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‘Star Trek into Darkness’ Falling Short in Crowded Market

'Star Trek into Darkness' Falling Short in Crowded Market

J.J. Abrams’ “Star Trek Into Darkness” (Paramount) grossed $22 million yesterday, for a total of $35.5 million since its IMAX-only debut on Wednesday (other theaters were added Thursday). This fell short of the almost $27 million that Abrams’ 2009 reboot took in its initial Friday (after $4 million on its first day), so overall it is still ahead. But it looks less likely to equal the earlier film’s total of $79 million through its first weekend.

“Into Darkness” had the benefit of 3-D presentation in many theaters, with higher ticket prices, so the dropoff is even more significant. What is better for the film is its international performance so far, where Paramount made a push to boost the series’ profile; “Star Trek” has traditionally fared better in the U.S. than overseas. In initial territories (most of the world opened this weekend or has yet to show the film) it took in $47 million, all were ahead of past performance. With a $190 million production cost, the domestic take likely needs to get close to $100 million through Sunday to get the film to its needed ultimate take.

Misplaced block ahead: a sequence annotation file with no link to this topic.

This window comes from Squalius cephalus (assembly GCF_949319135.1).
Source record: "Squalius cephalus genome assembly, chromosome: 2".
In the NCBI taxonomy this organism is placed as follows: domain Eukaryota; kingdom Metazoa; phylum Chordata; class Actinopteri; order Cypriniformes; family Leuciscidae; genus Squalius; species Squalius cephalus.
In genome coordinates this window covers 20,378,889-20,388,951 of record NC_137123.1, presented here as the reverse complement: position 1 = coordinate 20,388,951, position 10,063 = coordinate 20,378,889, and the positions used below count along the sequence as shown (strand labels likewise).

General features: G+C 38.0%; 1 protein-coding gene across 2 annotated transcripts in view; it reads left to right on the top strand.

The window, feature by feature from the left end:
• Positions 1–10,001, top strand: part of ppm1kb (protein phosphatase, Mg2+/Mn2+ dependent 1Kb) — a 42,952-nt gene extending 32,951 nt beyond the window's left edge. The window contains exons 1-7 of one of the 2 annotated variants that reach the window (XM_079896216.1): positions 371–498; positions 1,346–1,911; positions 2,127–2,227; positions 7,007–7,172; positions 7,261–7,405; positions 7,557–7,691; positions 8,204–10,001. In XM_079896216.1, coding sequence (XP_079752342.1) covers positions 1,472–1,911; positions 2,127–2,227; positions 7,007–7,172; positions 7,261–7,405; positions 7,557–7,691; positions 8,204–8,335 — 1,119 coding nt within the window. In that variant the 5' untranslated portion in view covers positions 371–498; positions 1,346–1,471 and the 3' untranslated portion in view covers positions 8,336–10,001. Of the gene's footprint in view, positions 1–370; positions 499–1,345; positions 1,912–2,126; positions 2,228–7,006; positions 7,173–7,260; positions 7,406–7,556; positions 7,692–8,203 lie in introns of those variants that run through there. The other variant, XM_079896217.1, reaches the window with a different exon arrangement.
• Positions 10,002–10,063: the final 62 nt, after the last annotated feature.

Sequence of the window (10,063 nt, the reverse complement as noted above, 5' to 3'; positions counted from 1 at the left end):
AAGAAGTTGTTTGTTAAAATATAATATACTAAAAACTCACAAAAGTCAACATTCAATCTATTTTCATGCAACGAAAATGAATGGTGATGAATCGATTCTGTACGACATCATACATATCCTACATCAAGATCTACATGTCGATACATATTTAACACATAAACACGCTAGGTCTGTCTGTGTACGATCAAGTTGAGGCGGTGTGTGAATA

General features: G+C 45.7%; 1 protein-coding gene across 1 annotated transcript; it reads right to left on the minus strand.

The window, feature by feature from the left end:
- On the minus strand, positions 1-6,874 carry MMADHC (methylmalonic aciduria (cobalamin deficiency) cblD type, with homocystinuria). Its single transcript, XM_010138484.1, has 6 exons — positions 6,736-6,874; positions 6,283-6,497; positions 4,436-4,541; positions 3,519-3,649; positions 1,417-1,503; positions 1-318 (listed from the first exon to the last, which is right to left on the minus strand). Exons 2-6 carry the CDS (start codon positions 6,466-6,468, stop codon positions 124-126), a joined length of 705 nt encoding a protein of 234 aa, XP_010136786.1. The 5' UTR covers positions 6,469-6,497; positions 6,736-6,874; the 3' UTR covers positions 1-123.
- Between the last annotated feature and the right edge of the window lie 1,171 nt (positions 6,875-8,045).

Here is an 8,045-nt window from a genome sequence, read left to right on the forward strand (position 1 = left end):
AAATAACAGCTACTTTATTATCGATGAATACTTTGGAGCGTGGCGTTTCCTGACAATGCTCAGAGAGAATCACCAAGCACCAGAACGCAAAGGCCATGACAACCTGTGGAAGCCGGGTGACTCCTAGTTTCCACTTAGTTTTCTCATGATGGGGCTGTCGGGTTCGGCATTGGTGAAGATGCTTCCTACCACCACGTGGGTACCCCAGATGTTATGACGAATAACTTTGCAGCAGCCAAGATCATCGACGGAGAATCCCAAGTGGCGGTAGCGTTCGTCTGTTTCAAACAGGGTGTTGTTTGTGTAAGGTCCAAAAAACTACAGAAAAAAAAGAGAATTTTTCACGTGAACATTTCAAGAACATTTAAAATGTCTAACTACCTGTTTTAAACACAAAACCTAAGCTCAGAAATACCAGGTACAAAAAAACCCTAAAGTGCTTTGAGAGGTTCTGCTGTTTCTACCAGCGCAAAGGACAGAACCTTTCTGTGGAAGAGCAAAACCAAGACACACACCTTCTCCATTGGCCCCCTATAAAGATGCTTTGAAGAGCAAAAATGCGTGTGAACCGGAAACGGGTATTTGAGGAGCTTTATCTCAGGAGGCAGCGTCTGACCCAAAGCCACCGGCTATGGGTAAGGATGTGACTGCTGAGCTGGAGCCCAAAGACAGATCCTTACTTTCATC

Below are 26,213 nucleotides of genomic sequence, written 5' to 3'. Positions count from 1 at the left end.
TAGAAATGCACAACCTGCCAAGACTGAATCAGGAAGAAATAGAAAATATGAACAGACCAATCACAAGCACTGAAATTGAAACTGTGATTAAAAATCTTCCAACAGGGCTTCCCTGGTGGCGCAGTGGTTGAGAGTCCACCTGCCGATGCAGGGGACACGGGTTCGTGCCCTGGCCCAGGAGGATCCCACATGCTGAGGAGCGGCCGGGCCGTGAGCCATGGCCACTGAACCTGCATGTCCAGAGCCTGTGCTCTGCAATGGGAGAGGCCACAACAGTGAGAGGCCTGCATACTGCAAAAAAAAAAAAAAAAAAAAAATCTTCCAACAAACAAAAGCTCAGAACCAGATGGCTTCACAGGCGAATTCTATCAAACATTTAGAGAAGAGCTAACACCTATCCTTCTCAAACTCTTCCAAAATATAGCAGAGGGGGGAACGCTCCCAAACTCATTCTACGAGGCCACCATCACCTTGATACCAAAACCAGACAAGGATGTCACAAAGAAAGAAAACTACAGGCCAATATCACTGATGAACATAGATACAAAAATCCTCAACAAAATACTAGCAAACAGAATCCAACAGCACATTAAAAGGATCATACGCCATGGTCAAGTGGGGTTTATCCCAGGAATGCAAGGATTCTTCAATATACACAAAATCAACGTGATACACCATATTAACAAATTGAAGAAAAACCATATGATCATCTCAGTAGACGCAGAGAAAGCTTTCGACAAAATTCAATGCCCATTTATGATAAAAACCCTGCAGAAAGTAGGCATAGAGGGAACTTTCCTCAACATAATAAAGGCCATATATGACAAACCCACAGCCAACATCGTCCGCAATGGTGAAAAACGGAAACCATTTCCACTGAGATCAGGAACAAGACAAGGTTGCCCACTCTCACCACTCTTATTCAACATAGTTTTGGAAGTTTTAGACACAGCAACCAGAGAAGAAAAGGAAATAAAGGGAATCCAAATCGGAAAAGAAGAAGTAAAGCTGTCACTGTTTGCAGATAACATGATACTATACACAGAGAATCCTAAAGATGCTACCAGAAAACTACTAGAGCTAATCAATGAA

After “Iron Man 3” and “The Great Gatsby” equaled or surpassed their predicted openings, the initial under-performance of “Trek” is a disappointment for the industry, which harbors high hopes for a strong summer line-up to make up for the weak first quarter. The top 10 total, with three films stronger than last year’s, came to about $44 million for the day, up about $3 million a year ago. It will take multiple weeks exceeding 2012’s weekend figures to start catching up. That this weekend with all its box office promise is at best just a little ahead is a concern.

Last week’s top two took big falls – “Iron Man 3” fell about 50% ($9.5 million, $311 million total in only its third weekend) and “The Great Gatsby” closer to 60% ($7.7 million, $74 million – though this is a bit exaggerated since last Friday’s number included Thursday night shows). These drops show the normal impact of a new major film opening and competing for ticket buyers — a situation that will only intensify when three new major films open next week for the holiday weekend.

Nothing else in the day’s top 10 grossed more than $1 million, with “42” seem to holding best, now just short of $87 million, still with an outside chance to hit $100 million before it is through.

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